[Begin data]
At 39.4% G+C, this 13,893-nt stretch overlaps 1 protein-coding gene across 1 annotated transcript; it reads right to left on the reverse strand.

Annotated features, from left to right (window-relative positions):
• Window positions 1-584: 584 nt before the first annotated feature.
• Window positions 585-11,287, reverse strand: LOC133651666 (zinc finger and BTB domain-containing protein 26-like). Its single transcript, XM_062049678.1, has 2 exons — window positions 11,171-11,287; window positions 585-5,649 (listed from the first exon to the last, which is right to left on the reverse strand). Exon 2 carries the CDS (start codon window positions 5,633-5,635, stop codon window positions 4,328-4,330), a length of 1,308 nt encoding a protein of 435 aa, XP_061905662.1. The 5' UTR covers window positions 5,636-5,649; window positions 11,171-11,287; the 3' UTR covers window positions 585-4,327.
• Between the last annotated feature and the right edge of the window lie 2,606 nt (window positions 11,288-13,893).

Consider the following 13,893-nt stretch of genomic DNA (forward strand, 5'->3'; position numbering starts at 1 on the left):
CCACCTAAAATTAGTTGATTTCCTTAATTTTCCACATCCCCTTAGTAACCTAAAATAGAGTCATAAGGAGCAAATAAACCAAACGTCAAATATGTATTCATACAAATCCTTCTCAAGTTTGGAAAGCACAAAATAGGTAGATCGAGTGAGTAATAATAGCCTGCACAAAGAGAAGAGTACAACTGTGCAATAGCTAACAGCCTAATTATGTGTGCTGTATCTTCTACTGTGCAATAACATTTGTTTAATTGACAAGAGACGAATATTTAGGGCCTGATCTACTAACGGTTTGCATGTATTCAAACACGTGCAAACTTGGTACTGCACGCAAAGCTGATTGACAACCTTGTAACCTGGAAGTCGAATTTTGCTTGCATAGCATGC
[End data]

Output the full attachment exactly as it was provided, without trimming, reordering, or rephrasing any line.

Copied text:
At 39.4% G+C, this 13,893-nt stretch overlaps 1 protein-coding gene across 1 annotated transcript; it reads right to left on the reverse strand.

Annotated features, from left to right (window-relative positions):
• Window positions 1-584: 584 nt before the first annotated feature.
• Window positions 585-11,287, reverse strand: LOC133651666 (zinc finger and BTB domain-containing protein 26-like). Its single transcript, XM_062049678.1, has 2 exons — window positions 11,171-11,287; window positions 585-5,649 (listed from the first exon to the last, which is right to left on the reverse strand). Exon 2 carries the CDS (start codon window positions 5,633-5,635, stop codon window positions 4,328-4,330), a length of 1,308 nt encoding a protein of 435 aa, XP_061905662.1. The 5' UTR covers window positions 5,636-5,649; window positions 11,171-11,287; the 3' UTR covers window positions 585-4,327.
• Between the last annotated feature and the right edge of the window lie 2,606 nt (window positions 11,288-13,893).

Consider the following 13,893-nt stretch of genomic DNA (forward strand, 5'->3'; position numbering starts at 1 on the left):
CCACCTAAAATTAGTTGATTTCCTTAATTTTCCACATCCCCTTAGTAACCTAAAATAGAGTCATAAGGAGCAAATAAACCAAACGTCAAATATGTATTCATACAAATCCTTCTCAAGTTTGGAAAGCACAAAATAGGTAGATCGAGTGAGTAATAATAGCCTGCACAAAGAGAAGAGTACAACTGTGCAATAGCTAACAGCCTAATTATGTGTGCTGTATCTTCTACTGTGCAATAACATTTGTTTAATTGACAAGAGACGAATATTTAGGGCCTGATCTACTAACGGTTTGCATGTATTCAAACACGTGCAAACTTGGTACTGCACGCAAAGCTGATTGACAACCTTGTAACCTGGAAGTCGAATTTTGCTTGCATAGCATGC